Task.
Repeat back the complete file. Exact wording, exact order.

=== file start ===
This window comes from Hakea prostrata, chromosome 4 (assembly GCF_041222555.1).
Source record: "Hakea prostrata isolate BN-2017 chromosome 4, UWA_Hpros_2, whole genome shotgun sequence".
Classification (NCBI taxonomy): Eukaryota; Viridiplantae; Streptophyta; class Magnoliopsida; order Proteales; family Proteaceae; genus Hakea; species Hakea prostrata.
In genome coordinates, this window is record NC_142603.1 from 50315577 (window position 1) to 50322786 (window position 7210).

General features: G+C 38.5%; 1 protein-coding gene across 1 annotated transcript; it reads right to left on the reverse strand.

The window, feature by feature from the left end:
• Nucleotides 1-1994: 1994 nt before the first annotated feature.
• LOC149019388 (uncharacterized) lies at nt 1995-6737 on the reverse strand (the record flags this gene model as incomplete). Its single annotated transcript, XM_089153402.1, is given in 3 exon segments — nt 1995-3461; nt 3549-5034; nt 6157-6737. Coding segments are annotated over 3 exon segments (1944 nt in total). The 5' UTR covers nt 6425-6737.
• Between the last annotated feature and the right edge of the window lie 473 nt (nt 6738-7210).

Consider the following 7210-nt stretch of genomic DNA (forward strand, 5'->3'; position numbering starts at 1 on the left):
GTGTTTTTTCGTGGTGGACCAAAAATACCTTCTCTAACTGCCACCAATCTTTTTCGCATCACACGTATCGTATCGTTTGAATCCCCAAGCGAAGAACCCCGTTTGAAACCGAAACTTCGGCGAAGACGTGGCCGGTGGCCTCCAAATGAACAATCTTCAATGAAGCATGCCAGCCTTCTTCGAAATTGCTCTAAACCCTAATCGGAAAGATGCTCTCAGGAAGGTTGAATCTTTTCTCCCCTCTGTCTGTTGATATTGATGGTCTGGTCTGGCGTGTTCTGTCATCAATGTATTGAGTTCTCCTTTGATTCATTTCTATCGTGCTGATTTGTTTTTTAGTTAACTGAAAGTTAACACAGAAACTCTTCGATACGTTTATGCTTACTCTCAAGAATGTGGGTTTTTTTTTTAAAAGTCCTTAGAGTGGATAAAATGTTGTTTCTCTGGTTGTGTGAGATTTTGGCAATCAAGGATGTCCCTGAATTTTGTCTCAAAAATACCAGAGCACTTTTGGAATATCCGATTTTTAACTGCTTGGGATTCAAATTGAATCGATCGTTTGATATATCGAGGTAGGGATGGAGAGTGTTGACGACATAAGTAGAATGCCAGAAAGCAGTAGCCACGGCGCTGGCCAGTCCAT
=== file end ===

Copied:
This window comes from Hakea prostrata, chromosome 4 (assembly GCF_041222555.1).
Source record: "Hakea prostrata isolate BN-2017 chromosome 4, UWA_Hpros_2, whole genome shotgun sequence".
Classification (NCBI taxonomy): Eukaryota; Viridiplantae; Streptophyta; class Magnoliopsida; order Proteales; family Proteaceae; genus Hakea; species Hakea prostrata.
In genome coordinates, this window is record NC_142603.1 from 50315577 (window position 1) to 50322786 (window position 7210).

General features: G+C 38.5%; 1 protein-coding gene across 1 annotated transcript; it reads right to left on the reverse strand.

The window, feature by feature from the left end:
• Nucleotides 1-1994: 1994 nt before the first annotated feature.
• LOC149019388 (uncharacterized) lies at nt 1995-6737 on the reverse strand (the record flags this gene model as incomplete). Its single annotated transcript, XM_089153402.1, is given in 3 exon segments — nt 1995-3461; nt 3549-5034; nt 6157-6737. Coding segments are annotated over 3 exon segments (1944 nt in total). The 5' UTR covers nt 6425-6737.
• Between the last annotated feature and the right edge of the window lie 473 nt (nt 6738-7210).

Consider the following 7210-nt stretch of genomic DNA (forward strand, 5'->3'; position numbering starts at 1 on the left):
GTGTTTTTTCGTGGTGGACCAAAAATACCTTCTCTAACTGCCACCAATCTTTTTCGCATCACACGTATCGTATCGTTTGAATCCCCAAGCGAAGAACCCCGTTTGAAACCGAAACTTCGGCGAAGACGTGGCCGGTGGCCTCCAAATGAACAATCTTCAATGAAGCATGCCAGCCTTCTTCGAAATTGCTCTAAACCCTAATCGGAAAGATGCTCTCAGGAAGGTTGAATCTTTTCTCCCCTCTGTCTGTTGATATTGATGGTCTGGTCTGGCGTGTTCTGTCATCAATGTATTGAGTTCTCCTTTGATTCATTTCTATCGTGCTGATTTGTTTTTTAGTTAACTGAAAGTTAACACAGAAACTCTTCGATACGTTTATGCTTACTCTCAAGAATGTGGGTTTTTTTTTTAAAAGTCCTTAGAGTGGATAAAATGTTGTTTCTCTGGTTGTGTGAGATTTTGGCAATCAAGGATGTCCCTGAATTTTGTCTCAAAAATACCAGAGCACTTTTGGAATATCCGATTTTTAACTGCTTGGGATTCAAATTGAATCGATCGTTTGATATATCGAGGTAGGGATGGAGAGTGTTGACGACATAAGTAGAATGCCAGAAAGCAGTAGCCACGGCGCTGGCCAGTCCAT